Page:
Racing has never been a cheap endeavor, and that goes for the venues that host racing as well. One day a race track can be home to cars thundering down the asphalt before thousands of cheering fans, only to turn into an abandoned, weedy eyesore when their fortunes change for the worse. These are the stories of some of America’s ghost tracks.
If you have ever stepped inside one of the poor venues that met this fate, you’ll know it’s a pretty somber experience. You see the potential, you see what could have been, and, most importantly, you can almost feel the roar of a crowd that once was—likely, never to return.
In closing out our Halloween festivities at Jalopnik (Note: After the recent World Space Week, it’s been decided that “Spacelopnik” flows off of the tongue a whole lot better than “Hallolopnik”), we’re highlighting one ghost track from each region of the U.S. that’s still around to echo its story.
The ones that have been totally demolished, like the old Riverside International Raceway in California, are equally as important, but it’s a bit harder to sense that eerie feeling of the past when a track is already gone.
The West: Altamont Motorsports Park in Tracy, California
Compared to other short tracks across the nation, Altamont Motorsports Park has a bit more grim (and sometimes homicidal) history. It is Halloween, but this a bit more eerie than any kid dressed up in a ghoul costume.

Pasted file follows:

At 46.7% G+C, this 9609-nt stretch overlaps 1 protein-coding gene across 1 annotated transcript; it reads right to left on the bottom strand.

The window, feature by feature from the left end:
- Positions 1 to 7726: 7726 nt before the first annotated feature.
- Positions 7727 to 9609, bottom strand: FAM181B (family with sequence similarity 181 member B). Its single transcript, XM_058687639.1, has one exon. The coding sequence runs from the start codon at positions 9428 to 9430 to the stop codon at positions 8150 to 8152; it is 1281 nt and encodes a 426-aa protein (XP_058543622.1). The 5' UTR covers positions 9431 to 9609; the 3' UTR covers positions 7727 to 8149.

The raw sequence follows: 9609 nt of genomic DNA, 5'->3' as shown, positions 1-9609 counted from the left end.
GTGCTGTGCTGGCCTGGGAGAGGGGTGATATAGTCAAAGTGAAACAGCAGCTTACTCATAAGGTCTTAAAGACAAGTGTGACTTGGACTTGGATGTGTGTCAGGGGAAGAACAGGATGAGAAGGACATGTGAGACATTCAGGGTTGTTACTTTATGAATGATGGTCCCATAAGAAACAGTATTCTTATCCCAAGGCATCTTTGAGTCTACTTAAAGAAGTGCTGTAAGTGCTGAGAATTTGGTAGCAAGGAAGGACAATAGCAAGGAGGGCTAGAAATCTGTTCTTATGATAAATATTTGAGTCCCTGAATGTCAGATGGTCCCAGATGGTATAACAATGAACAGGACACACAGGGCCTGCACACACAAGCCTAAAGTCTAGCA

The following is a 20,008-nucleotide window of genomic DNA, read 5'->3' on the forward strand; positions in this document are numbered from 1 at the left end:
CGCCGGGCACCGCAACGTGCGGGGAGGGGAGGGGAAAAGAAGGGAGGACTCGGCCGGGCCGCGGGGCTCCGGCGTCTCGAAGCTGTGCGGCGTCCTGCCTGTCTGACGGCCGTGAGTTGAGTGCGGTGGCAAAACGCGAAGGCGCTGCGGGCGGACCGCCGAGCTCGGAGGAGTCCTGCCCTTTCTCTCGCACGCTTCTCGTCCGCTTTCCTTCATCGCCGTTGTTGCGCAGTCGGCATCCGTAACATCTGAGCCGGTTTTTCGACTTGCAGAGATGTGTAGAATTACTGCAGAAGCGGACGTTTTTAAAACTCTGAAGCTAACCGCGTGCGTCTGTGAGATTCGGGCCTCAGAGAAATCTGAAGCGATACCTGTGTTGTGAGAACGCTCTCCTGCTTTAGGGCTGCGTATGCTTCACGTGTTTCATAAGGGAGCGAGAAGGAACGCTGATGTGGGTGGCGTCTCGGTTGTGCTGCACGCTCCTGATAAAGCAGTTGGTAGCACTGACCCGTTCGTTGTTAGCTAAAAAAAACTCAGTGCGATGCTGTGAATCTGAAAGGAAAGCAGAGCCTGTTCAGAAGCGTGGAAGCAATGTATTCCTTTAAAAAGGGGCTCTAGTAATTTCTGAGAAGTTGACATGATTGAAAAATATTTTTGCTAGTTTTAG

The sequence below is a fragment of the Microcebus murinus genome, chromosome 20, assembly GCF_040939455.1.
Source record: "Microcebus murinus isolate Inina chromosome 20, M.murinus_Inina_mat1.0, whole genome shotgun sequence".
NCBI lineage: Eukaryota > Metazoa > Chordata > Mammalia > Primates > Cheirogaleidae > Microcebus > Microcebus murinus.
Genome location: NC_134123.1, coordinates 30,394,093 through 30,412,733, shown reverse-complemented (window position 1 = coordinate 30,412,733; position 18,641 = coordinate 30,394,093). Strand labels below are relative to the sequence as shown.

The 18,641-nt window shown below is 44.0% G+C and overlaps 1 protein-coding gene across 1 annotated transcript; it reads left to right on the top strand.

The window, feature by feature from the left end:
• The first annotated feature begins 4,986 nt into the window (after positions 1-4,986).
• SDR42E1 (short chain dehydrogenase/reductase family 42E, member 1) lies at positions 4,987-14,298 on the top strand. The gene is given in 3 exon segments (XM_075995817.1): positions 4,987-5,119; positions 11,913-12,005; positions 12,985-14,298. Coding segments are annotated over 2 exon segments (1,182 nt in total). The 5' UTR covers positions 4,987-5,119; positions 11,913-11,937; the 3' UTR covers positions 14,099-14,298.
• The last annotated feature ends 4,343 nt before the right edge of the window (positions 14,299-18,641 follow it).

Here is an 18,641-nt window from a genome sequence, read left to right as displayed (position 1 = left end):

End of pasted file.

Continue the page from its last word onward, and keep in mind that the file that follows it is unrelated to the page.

Before we get to the darker parts of Altamont’s history, let’s just take a second to assess its current condition. Photos of this racetrack during its day look all too similar to many short tracks I’ve visited in my time covering racing, which triggered the epiphany that even the seemingly most booming speedways—from short tracks to large circuits—can face an untimely closure.
In December of 1969, just three years after the speedway opened, it managed to host a free Rolling Stones concert. Sounds all well and good, right?
Wrong. Instead, it turned into one of the most famous debacles in rock ‘n’ roll history.
The Stones wanted the Altamont Speedway Free Festival to essentially be Woodstock on the West Coast, bringing several other popular bands from the ‘60s to California to play at Altamont with them.
For whatever reason, the band’s management hired the Hells Angels biker gang to enforce security. Why they didn’t immediately realize that was a terrible idea is unknown, but they would soon find out the hard way.
From the start, the day was pretty much a disaster. Mick Jagger took a punch to the face, and four fans died during the event—one of the Hells Angels stabbed a fan trying to rush the stage, another fan drowned in an irrigation canal, and a hit-and-run car accident killed two more. Overall, it was a mess that got its own documentary, Gimme Shelter (fitting title), in 1970.
For a more detailed account of the festival, here’s a good read for you.